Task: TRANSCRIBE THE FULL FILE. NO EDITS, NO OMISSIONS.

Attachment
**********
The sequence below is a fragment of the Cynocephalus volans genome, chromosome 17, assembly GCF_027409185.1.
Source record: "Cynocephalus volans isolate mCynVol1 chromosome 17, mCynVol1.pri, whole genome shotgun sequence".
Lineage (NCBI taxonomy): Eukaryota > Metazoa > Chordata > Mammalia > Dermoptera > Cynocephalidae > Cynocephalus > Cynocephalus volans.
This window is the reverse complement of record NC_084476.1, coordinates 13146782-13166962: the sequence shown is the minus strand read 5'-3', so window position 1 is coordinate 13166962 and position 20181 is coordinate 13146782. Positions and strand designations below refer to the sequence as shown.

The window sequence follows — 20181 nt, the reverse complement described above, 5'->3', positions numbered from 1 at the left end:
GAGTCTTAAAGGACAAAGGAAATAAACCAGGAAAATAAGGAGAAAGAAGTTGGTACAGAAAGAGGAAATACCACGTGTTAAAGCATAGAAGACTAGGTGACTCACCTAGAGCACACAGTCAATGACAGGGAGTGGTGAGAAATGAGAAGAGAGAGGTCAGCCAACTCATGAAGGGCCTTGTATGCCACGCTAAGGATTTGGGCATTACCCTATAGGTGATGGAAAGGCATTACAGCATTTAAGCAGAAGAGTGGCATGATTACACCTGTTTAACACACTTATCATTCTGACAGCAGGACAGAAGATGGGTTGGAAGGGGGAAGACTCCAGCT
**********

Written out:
The sequence below is a fragment of the Cynocephalus volans genome, chromosome 17, assembly GCF_027409185.1.
Source record: "Cynocephalus volans isolate mCynVol1 chromosome 17, mCynVol1.pri, whole genome shotgun sequence".
Lineage (NCBI taxonomy): Eukaryota > Metazoa > Chordata > Mammalia > Dermoptera > Cynocephalidae > Cynocephalus > Cynocephalus volans.
This window is the reverse complement of record NC_084476.1, coordinates 13146782-13166962: the sequence shown is the minus strand read 5'-3', so window position 1 is coordinate 13166962 and position 20181 is coordinate 13146782. Positions and strand designations below refer to the sequence as shown.

The window sequence follows — 20181 nt, the reverse complement described above, 5'->3', positions numbered from 1 at the left end:
GAGTCTTAAAGGACAAAGGAAATAAACCAGGAAAATAAGGAGAAAGAAGTTGGTACAGAAAGAGGAAATACCACGTGTTAAAGCATAGAAGACTAGGTGACTCACCTAGAGCACACAGTCAATGACAGGGAGTGGTGAGAAATGAGAAGAGAGAGGTCAGCCAACTCATGAAGGGCCTTGTATGCCACGCTAAGGATTTGGGCATTACCCTATAGGTGATGGAAAGGCATTACAGCATTTAAGCAGAAGAGTGGCATGATTACACCTGTTTAACACACTTATCATTCTGACAGCAGGACAGAAGATGGGTTGGAAGGGGGAAGACTCCAGCT